Roddy Barnes is a homebuyer who worked with Ane’ McGreevy during his recent home hunt. He and his wife started out looking on their own, but they quickly turned to her for help. “She knows where you’re at, and knows how to make that market real for you,” he says.

“If I’d still been looking on my own, there are houses she showed us that I would never have looked at,” he would have assumed they were never going to work and missed out on some great opportunities.

An agent can explain a MLS listing

When a house goes on the market, it’s listed on multiple listing services (MLSs). These services pull its data into various websites and make it searchable. But do you know what all those terms mean?

An agent can break down the components of a listing, not just explaining what “days on market” means but also what it signifies about a house. In a hot market, a house that’s been on the market over 90 days could have an issue. If the listing says “sold as is,” the house could need repairs. When you see a high-square-footage number, does it include the basement?

Reading the MLS listing is the first step, and interpreting it is the next. Your agent knows how to look at the data and tell you what it’s really saying.

A real estate agent having coffee with a client.
Source: (Kelly Sikkema / Unsplash)

An agent can help you evaluate a house

You’ve had a new baby and can’t wait to get out of your two-bedroom condo. That three-bedroom bungalow looks like a good fit, but it’s not in a neighborhood with great schools. An agent evaluates potential homes for both now and in the future.

Your family’s needs will change over time. If you’re planning on having more kids, you could soon outgrow that bungalow. You’ll want to think ahead to kindergarten when deciding which school district to live in, or your dog may need a larger backyard.

In your eagerness to become a homeowner now you may neglect to think about five to ten years down the road. But there are costs involved in selling a home and moving. A good agent can reign in your enthusiasm and help you look at the big picture.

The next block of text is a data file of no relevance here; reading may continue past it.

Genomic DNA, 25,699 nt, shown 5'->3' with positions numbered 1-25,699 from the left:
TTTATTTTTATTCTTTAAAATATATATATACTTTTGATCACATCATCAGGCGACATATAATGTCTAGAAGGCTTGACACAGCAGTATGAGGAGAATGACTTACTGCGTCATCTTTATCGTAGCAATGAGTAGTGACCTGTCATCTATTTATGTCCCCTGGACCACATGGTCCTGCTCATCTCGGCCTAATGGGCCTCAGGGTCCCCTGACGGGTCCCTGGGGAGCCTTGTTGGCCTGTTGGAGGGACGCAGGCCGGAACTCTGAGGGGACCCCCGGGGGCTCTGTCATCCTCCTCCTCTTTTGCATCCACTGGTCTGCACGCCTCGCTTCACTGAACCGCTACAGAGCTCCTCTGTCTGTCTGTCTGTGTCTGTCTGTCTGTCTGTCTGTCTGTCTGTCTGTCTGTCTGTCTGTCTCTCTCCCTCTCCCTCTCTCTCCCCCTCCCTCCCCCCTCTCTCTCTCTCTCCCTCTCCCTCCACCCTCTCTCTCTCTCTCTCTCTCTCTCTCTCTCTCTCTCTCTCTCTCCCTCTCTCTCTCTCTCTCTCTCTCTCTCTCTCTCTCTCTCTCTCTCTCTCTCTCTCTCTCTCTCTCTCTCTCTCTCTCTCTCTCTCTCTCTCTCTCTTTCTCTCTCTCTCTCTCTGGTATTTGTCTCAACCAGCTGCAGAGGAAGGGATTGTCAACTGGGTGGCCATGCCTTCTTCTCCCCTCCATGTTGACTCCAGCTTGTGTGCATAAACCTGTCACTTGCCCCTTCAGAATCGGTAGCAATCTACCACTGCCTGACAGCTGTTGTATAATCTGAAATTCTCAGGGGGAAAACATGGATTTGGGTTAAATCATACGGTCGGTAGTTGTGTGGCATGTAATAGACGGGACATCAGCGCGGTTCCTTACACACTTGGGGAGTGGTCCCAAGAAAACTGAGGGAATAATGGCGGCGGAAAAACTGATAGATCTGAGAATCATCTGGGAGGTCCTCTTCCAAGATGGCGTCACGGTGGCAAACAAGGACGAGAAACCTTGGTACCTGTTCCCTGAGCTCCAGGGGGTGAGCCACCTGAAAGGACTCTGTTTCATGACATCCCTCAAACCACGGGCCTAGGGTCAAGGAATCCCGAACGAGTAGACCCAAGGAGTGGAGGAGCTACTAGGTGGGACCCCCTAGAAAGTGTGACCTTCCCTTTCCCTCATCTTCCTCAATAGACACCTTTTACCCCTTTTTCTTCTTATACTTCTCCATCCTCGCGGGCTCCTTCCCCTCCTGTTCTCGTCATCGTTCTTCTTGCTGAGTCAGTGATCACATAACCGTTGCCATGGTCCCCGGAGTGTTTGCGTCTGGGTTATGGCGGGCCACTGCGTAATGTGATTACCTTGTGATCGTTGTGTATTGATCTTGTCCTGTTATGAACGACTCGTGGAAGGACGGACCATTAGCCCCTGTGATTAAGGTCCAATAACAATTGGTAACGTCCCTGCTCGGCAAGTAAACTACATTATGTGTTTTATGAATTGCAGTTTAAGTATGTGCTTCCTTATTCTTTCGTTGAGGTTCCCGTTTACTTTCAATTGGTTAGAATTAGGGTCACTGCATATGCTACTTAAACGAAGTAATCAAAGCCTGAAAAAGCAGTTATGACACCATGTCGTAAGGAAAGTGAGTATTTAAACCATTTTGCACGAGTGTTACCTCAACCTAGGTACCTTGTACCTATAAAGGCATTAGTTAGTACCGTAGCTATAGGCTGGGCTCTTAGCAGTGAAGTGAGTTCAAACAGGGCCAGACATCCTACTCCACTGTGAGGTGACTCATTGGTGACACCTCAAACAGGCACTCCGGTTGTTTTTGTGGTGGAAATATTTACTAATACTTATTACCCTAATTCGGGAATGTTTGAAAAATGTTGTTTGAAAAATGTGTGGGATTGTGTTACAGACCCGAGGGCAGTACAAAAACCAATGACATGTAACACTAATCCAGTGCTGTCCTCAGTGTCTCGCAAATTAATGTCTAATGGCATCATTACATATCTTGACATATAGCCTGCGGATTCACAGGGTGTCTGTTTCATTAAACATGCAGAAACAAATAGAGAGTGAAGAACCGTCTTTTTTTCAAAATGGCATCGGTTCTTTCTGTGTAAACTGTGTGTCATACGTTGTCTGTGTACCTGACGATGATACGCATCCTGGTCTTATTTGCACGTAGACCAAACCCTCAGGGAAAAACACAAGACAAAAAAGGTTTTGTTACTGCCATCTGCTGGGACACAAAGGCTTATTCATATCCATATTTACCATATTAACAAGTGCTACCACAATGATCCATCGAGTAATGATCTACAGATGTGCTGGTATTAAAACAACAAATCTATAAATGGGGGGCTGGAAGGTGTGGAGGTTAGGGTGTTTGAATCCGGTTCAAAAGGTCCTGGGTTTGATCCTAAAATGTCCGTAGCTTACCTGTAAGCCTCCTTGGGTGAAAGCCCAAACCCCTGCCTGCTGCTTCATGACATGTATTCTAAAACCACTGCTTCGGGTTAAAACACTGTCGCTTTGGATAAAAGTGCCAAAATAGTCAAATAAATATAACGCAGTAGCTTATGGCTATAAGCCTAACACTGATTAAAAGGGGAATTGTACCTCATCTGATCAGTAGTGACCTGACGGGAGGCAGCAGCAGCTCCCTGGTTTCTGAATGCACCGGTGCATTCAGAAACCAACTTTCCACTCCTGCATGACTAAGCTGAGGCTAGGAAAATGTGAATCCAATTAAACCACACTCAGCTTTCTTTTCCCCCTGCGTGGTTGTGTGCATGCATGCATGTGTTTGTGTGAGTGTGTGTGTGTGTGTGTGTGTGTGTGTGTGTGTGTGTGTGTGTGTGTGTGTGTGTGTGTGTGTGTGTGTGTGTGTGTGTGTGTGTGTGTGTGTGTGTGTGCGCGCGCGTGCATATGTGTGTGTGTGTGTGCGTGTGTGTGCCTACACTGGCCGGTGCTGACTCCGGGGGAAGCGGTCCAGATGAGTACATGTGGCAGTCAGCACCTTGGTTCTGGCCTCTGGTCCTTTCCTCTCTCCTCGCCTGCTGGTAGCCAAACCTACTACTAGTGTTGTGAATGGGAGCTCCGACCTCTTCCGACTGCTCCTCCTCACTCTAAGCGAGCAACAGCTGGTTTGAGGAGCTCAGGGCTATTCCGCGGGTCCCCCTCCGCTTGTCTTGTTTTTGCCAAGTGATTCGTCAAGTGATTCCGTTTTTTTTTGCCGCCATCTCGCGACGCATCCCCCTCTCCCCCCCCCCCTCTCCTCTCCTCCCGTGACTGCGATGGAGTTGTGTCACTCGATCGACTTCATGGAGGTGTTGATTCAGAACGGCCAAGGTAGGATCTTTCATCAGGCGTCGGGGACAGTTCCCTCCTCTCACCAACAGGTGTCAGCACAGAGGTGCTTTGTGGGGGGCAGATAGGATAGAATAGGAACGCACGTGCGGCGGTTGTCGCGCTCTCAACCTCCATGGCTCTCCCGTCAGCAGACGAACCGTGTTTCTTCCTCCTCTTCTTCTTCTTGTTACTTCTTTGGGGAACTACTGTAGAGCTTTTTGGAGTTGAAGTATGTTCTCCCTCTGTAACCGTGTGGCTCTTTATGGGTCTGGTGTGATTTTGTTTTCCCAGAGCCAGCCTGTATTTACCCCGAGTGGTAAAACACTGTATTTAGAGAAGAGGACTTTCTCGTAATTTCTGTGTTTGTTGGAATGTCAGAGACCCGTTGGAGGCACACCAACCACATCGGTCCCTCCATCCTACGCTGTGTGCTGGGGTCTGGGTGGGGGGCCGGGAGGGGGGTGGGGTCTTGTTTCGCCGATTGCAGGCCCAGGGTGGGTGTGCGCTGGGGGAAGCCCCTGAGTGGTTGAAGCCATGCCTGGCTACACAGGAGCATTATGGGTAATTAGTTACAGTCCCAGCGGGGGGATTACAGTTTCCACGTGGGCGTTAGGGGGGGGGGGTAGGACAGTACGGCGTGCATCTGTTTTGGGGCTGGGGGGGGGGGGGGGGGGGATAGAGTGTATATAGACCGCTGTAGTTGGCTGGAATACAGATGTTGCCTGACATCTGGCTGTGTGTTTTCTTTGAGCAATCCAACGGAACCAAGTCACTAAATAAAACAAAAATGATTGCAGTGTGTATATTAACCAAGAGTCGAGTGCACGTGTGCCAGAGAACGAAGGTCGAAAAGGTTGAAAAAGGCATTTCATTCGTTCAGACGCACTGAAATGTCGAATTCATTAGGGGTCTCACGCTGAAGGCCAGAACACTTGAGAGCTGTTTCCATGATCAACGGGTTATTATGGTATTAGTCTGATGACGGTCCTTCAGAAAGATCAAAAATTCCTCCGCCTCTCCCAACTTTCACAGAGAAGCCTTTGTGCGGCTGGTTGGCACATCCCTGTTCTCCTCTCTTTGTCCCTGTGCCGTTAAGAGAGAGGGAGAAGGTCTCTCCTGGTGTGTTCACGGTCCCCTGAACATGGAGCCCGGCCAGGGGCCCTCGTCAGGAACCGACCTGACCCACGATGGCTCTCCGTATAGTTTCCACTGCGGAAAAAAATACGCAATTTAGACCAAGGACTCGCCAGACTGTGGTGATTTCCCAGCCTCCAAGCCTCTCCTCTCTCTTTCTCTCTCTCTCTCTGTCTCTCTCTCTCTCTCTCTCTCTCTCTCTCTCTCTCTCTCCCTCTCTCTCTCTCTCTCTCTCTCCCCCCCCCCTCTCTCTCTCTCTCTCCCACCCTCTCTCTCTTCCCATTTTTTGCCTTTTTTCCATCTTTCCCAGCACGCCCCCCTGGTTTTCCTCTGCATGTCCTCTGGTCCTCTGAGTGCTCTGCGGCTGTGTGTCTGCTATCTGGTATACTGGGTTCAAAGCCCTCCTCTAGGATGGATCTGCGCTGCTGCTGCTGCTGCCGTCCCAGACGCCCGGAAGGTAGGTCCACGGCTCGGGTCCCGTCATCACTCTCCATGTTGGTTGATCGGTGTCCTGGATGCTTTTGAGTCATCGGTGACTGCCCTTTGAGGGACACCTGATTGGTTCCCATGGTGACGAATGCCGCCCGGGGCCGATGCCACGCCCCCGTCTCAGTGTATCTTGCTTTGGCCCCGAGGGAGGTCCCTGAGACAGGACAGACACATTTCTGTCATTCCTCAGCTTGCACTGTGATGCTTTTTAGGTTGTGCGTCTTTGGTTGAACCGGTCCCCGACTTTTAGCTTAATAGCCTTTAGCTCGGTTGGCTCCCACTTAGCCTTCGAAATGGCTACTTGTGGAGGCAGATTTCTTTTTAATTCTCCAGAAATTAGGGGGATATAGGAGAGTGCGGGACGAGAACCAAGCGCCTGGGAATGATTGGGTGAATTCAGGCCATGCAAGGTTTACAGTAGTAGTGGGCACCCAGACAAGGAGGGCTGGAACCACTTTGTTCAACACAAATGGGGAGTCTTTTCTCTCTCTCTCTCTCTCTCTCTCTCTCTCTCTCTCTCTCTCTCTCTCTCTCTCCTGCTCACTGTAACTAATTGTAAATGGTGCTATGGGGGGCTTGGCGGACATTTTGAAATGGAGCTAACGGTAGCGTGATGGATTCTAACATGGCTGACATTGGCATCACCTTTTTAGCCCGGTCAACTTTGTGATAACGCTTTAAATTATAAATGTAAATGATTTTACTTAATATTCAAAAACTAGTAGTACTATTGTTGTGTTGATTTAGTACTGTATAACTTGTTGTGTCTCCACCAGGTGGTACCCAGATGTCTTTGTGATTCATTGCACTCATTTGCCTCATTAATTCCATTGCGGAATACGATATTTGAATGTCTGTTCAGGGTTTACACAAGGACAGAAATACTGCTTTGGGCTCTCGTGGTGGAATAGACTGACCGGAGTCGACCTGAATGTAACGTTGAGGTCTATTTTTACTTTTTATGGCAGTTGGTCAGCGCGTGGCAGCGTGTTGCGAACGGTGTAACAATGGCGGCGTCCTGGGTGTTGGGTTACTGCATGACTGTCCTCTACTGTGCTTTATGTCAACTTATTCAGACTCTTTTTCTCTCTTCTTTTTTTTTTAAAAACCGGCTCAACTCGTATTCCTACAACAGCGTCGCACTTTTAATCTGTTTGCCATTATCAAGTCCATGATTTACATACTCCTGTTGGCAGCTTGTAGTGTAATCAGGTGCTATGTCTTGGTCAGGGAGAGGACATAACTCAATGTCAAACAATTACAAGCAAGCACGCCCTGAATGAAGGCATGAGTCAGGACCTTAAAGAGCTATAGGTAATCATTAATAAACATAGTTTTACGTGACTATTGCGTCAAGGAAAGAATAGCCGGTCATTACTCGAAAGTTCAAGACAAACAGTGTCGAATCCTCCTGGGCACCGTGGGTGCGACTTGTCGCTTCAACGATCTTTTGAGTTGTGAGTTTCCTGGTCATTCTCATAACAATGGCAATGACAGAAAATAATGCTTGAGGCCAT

An agent can help you find homes for your special needs

Some homebuyers have specialized needs that go beyond “three bedroom, two bath.” You may have a disabled family member who needs a bedroom and bathroom on the main floor. Parents working from home might want their own office and a finished basement where the kids can play.

If you need features in your new home that you can’t find using a filter in the MLS, an agent can help you locate them. Barnes wasn’t keen on moving, it was his wife’s idea, so he told her that he’d only move if they could find a house with sellers who could be flexible on the price — hard to do in their market.

“The biggest thing for me,” he says, “was not getting upside-down buying in a high market.”

Ane’ McGreevy hit and surpassed this and his other benchmarks.

An agent can reach out to homeowners on your behalf

In high-demand areas, agents often send letters to the current owners to find new listings or potential sellers. They could have someone in their database they could call who indicated that they didn’t want to sell two years ago, but were thinking about it in the future. Now could be the time.

An agent can give you feedback on price

You may love the house with the dormers and wrap-around front porch, but is it really worth $650,000 where you live?

Even if you’ve found the perfect home, you don’t want to overpay for it. And offering too much could cause issues with the appraisal and mortgage down the road.

An agent can prepare a comparative market analysis for the home (or homes) you want to buy, pulling information from recent sales in the area. When comparing houses, they’ll help you evaluate variables like price per square foot, number of bathrooms, and garage spaces, all of which could make one home worth more than another.